Christmas Musings (continued) Third verse (not the same as the first)
Hail the heav’n born prince of peace!
Hail the Sun of righteousness!
Light and life to all He brings
Ris’n with healing in His wings
Mild He lays His glory by
Born that man no more may die
Born to raise the sons of earth
Born to give them second birth
Hark! The herald angels sing
“Glory to the newborn King!”
There’s a significant mistake that a lot of people make when printing the words to the third verse of “Hark! The Herald Angels Sing!” I don’t know if the misspelling occurred when Charles Wesley originally wrote it (I doubt it – he was very careful with Scripture) or in subsequent printings of the lyrics (probably that). The problem comes in the second line – it is often written as “Hail the Son of Righteousness” instead of the proper rendering: “Hail the Sun of Righteousness.”
Now I know what you’re thinking – what difference does it make? And why would Wesley call Jesus a “Sun” when He is the “Son”? Well, it does make a significant difference for two significant reasons: One – Jesus is never referred to as the “Son of Righteousness” in the entire Bible (and, anyway, what does that title MEAN?) He’s the Son of God, He’s the Son of Man, He’s the Son of David, and the Righteous One (in Isaiah 53 and 1 John), but He’s not called the Son of Righteousness. And, two – that reference is in the Bible and is explained in the next two lines. Look at the last book in the Old Testament, the prophecy of Malachi. Chapter 4, which is, not incidentally, the last chapter in the Old Testament, starts like this in the English Standard Version:
“For behold, the day is coming, burning like an oven, when all the arrogant and all evildoers will be stubble. The day that is coming shall set them ablaze, says the LORD of hosts, so that it will leave them neither root nor branch. But for you who fear my name, the sun of righteousness shall rise with healing in its wings. You shall go out leaping like calves from the stall. 3 And you shall tread down the wicked, for they will be ashes under the soles of your feet, on the day when I act, says the LORD of hosts.
This is a blessed promise of the Messiah! The coming Deliverer is called the “sun of righteousness” because He is like the sun in two ways. He brings burning judgment to “all the arrogant and all evildoers” or “the wicked”, just like the sun burns and destroys things. But to those who love Him, He is like the sun to plants – He brings light and life! He gives warmth, also, representing His love for His own. So, just like the sun is both destructive and life-giving, so is the Messiah. And He “shall rise with healing in [His] wings.” Jesus will not only bring light, life, and warmth, but He will bring “healing” – maybe a reference to the tender, loving ministry of healing Jesus had during His years ministering all over Israel and beyond. It reminds me of the image of a mother hen that Jesus used to express how He wanted to treat the city of Jerusalem as He wept over it shortly before He was crucified.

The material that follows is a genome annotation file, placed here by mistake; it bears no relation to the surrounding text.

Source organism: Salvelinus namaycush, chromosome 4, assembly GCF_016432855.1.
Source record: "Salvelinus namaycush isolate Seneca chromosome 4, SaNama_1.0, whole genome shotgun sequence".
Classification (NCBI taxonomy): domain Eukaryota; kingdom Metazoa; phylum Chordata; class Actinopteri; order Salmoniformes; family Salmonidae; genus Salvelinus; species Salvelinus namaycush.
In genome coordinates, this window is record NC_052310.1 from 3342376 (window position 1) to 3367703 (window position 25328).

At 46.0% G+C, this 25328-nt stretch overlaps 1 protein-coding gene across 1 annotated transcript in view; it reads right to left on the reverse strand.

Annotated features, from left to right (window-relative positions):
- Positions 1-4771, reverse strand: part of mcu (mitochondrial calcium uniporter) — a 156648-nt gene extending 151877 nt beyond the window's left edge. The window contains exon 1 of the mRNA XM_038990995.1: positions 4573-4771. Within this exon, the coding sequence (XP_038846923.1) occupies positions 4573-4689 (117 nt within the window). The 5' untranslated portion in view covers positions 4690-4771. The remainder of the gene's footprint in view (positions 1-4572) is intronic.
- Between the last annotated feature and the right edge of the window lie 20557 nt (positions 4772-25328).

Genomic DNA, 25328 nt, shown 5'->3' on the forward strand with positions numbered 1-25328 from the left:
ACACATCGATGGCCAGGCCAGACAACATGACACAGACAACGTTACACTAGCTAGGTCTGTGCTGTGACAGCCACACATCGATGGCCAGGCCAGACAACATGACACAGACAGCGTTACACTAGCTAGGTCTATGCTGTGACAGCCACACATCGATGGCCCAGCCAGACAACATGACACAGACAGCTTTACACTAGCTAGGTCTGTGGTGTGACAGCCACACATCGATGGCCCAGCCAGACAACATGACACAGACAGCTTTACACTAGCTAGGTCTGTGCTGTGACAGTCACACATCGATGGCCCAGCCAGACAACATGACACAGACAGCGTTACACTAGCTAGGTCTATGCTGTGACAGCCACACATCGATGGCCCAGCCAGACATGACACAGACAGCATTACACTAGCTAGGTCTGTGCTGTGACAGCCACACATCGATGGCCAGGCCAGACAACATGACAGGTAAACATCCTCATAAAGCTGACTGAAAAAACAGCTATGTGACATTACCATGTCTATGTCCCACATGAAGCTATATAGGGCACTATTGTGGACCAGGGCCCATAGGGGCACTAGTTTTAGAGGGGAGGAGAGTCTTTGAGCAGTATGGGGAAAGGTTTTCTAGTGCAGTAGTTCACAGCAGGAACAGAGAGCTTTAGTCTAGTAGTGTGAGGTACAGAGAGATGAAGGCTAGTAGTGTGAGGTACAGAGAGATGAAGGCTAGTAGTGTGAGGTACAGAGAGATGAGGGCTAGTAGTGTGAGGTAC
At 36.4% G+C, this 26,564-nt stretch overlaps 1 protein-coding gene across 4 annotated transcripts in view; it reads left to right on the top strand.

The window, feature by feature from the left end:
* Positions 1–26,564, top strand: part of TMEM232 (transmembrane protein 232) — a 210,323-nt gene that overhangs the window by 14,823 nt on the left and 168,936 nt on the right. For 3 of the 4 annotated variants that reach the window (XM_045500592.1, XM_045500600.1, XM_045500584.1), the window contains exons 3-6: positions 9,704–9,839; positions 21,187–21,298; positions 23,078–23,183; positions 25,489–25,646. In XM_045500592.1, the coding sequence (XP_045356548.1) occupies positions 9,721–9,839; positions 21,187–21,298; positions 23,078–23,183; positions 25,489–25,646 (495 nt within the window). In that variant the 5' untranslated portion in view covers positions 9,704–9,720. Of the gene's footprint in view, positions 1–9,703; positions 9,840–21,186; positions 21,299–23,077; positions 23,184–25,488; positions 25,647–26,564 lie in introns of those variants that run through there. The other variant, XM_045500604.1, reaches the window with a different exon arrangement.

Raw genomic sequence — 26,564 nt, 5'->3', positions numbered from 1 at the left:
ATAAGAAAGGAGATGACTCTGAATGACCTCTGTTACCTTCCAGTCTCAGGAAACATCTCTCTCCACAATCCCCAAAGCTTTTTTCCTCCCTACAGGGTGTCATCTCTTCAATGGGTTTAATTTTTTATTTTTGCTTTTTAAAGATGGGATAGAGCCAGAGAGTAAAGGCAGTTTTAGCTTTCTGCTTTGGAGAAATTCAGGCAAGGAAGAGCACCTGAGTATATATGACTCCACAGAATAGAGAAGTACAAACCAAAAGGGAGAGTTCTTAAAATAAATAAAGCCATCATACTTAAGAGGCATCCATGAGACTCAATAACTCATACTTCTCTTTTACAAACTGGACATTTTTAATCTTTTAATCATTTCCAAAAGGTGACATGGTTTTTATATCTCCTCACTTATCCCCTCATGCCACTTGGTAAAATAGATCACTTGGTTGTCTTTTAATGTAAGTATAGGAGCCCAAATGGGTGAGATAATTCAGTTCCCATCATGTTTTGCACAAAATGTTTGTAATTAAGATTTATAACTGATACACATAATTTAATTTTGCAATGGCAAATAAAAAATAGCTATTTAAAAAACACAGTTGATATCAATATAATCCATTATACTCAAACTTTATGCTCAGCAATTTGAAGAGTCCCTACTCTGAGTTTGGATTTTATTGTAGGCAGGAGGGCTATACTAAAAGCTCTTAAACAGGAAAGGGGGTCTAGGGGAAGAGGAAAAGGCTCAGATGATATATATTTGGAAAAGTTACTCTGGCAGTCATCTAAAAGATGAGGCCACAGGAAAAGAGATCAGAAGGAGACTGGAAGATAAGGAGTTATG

But that’s not all. Did you ever notice this from Isaiah 9?:
The people who walked in darkness have seen a great light; those who dwelt in a land of deep darkness, on them has light shone.
That’s verse 2. Verse 6 is the prophecy of the Messiah that is very familiar to us – “Unto us a child is born…” The whole section is on the Coming One. So, as the prophecy begins, Isaiah uses the analogy of the dawn to represent the Messiah’s arrival. In other words, He’s like the rising of the sun! He brings hope for a new day! Simply amazing! Listen to Isaiah’s prophecy, again, in Chapter 60, verses 1 through 3:
Arise, shine, for your light has come,
and the glory of the LORD has risen upon you.
2 For behold, darkness shall cover the earth,
and thick darkness the peoples;
but the LORD will arise upon you,
and his glory will be seen upon you.
3 And nations shall come to your light,
and kings to the brightness of your rising.
This is another promise of future blessing on the people of God. The Promised One will arise like the sun and enlighten Jerusalem when He, one day, comes to be their King.
But that’s still not all! John starts his gospel with declaring Jesus – the Word – to be the Creator. But he then says: “In Him was life, and the life was the light that enlightens every man.” (John 1: 4, 5) Jesus later calls Himself “the Light of the world”.
In John 8:2, the Scripture says: Again Jesus spoke to them, saying, “I am the light of the world. Whoever follows me will not walk in darkness, but will have the light of life.” As the light, He brings, not only life – spiritual life; regeneration – but He brings revelation. He lets us see spiritual truths, as the sun’s light lets us see physical reality. Light was the first thing that God spoke into existence, after creating the “heavens and the earth.” God is represented as light throughout the Old Testament (as discussed earlier, light was what God used to represent His presence in the new Temple that Solomon was dedicating.
This image of Jesus as light continues throughout the New Testament. In fact, in the very last chapter of the Bible, we are told something pretty remarkable about the eternal state. In the new heavens and the new earth, there will be no darkness! In verse 5, the last verse in the last section describing the New Jerusalem:
“And night will be no more. They will need no light of lamp or sun, for the Lord God will be their light, and they will reign forever and ever.”
Jesus Himself will be the light of eternity!
So the next time you see the lyrics printed “Hail the Son of Righteousness!”, correct it (OK – don’t write in a hymnbook unless it’s your own!) to “Hail the SUN of Righteousness!” And give the Righteous One the glory He deserves!